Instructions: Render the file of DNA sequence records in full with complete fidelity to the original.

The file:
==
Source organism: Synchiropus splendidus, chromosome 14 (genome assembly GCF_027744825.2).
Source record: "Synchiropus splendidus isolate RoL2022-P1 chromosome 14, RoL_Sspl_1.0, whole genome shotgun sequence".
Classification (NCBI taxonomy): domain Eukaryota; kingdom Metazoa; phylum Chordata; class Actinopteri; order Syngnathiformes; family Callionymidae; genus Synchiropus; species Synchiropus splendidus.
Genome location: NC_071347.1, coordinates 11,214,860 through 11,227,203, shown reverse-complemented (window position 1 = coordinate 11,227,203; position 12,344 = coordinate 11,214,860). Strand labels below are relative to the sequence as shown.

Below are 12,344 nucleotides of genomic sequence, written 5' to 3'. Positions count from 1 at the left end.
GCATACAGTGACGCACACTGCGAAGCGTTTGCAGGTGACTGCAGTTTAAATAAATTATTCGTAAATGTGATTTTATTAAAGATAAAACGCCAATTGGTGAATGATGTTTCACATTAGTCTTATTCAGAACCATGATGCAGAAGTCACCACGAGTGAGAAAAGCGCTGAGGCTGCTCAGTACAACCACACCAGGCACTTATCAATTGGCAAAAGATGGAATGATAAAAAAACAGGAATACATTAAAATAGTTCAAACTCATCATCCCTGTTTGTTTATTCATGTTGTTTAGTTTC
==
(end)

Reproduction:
Source organism: Synchiropus splendidus, chromosome 14 (genome assembly GCF_027744825.2).
Source record: "Synchiropus splendidus isolate RoL2022-P1 chromosome 14, RoL_Sspl_1.0, whole genome shotgun sequence".
Classification (NCBI taxonomy): domain Eukaryota; kingdom Metazoa; phylum Chordata; class Actinopteri; order Syngnathiformes; family Callionymidae; genus Synchiropus; species Synchiropus splendidus.
Genome location: NC_071347.1, coordinates 11,214,860 through 11,227,203, shown reverse-complemented (window position 1 = coordinate 11,227,203; position 12,344 = coordinate 11,214,860). Strand labels below are relative to the sequence as shown.

Below are 12,344 nucleotides of genomic sequence, written 5' to 3'. Positions count from 1 at the left end.
GCATACAGTGACGCACACTGCGAAGCGTTTGCAGGTGACTGCAGTTTAAATAAATTATTCGTAAATGTGATTTTATTAAAGATAAAACGCCAATTGGTGAATGATGTTTCACATTAGTCTTATTCAGAACCATGATGCAGAAGTCACCACGAGTGAGAAAAGCGCTGAGGCTGCTCAGTACAACCACACCAGGCACTTATCAATTGGCAAAAGATGGAATGATAAAAAAACAGGAATACATTAAAATAGTTCAAACTCATCATCCCTGTTTGTTTATTCATGTTGTTTAGTTTC